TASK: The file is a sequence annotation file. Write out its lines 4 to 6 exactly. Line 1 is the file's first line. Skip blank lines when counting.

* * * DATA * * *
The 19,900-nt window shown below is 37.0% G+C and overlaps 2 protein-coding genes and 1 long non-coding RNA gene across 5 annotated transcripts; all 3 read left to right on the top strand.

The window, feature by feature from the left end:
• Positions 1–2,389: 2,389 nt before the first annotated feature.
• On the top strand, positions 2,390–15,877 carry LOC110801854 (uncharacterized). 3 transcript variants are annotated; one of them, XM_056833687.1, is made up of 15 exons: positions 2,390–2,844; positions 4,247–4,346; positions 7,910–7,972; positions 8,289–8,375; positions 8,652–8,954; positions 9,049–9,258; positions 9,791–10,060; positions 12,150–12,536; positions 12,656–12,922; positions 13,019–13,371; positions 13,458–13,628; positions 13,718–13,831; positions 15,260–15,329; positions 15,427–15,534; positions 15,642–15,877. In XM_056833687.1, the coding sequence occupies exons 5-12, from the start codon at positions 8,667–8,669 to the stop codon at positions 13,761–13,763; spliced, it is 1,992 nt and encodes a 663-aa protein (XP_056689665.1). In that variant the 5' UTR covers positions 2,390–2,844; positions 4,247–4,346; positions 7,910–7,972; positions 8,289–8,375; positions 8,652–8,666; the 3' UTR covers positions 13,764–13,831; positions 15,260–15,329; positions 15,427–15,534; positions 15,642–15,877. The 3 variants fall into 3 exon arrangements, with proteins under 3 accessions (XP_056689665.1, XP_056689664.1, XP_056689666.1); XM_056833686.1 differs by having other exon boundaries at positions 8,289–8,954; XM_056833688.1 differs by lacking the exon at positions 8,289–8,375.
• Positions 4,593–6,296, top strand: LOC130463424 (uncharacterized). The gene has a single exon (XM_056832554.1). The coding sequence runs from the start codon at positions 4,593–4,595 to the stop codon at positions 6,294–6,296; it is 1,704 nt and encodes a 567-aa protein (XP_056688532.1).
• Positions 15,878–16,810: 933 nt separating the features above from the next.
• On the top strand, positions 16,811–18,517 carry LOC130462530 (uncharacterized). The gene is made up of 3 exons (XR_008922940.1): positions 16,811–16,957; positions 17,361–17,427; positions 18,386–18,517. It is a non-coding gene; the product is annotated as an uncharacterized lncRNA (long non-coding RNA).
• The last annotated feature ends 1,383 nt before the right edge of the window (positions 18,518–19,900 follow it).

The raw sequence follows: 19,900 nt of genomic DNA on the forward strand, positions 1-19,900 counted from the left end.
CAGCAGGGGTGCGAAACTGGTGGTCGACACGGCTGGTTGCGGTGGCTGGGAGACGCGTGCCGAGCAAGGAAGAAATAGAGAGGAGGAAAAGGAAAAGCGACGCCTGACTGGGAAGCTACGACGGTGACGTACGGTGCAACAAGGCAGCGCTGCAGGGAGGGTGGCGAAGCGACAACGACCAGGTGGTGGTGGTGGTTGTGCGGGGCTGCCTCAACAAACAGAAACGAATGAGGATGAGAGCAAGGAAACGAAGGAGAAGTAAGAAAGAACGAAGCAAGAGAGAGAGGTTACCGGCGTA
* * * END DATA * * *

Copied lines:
• On the top strand, positions 2,390–15,877 carry LOC110801854 (uncharacterized). 3 transcript variants are annotated; one of them, XM_056833687.1, is made up of 15 exons: positions 2,390–2,844; positions 4,247–4,346; positions 7,910–7,972; positions 8,289–8,375; positions 8,652–8,954; positions 9,049–9,258; positions 9,791–10,060; positions 12,150–12,536; positions 12,656–12,922; positions 13,019–13,371; positions 13,458–13,628; positions 13,718–13,831; positions 15,260–15,329; positions 15,427–15,534; positions 15,642–15,877. In XM_056833687.1, the coding sequence occupies exons 5-12, from the start codon at positions 8,667–8,669 to the stop codon at positions 13,761–13,763; spliced, it is 1,992 nt and encodes a 663-aa protein (XP_056689665.1). In that variant the 5' UTR covers positions 2,390–2,844; positions 4,247–4,346; positions 7,910–7,972; positions 8,289–8,375; positions 8,652–8,666; the 3' UTR covers positions 13,764–13,831; positions 15,260–15,329; positions 15,427–15,534; positions 15,642–15,877. The 3 variants fall into 3 exon arrangements, with proteins under 3 accessions (XP_056689665.1, XP_056689664.1, XP_056689666.1); XM_056833686.1 differs by having other exon boundaries at positions 8,289–8,954; XM_056833688.1 differs by lacking the exon at positions 8,289–8,375.
• Positions 4,593–6,296, top strand: LOC130463424 (uncharacterized). The gene has a single exon (XM_056832554.1). The coding sequence runs from the start codon at positions 4,593–4,595 to the stop codon at positions 6,294–6,296; it is 1,704 nt and encodes a 567-aa protein (XP_056688532.1).
• Positions 15,878–16,810: 933 nt separating the features above from the next.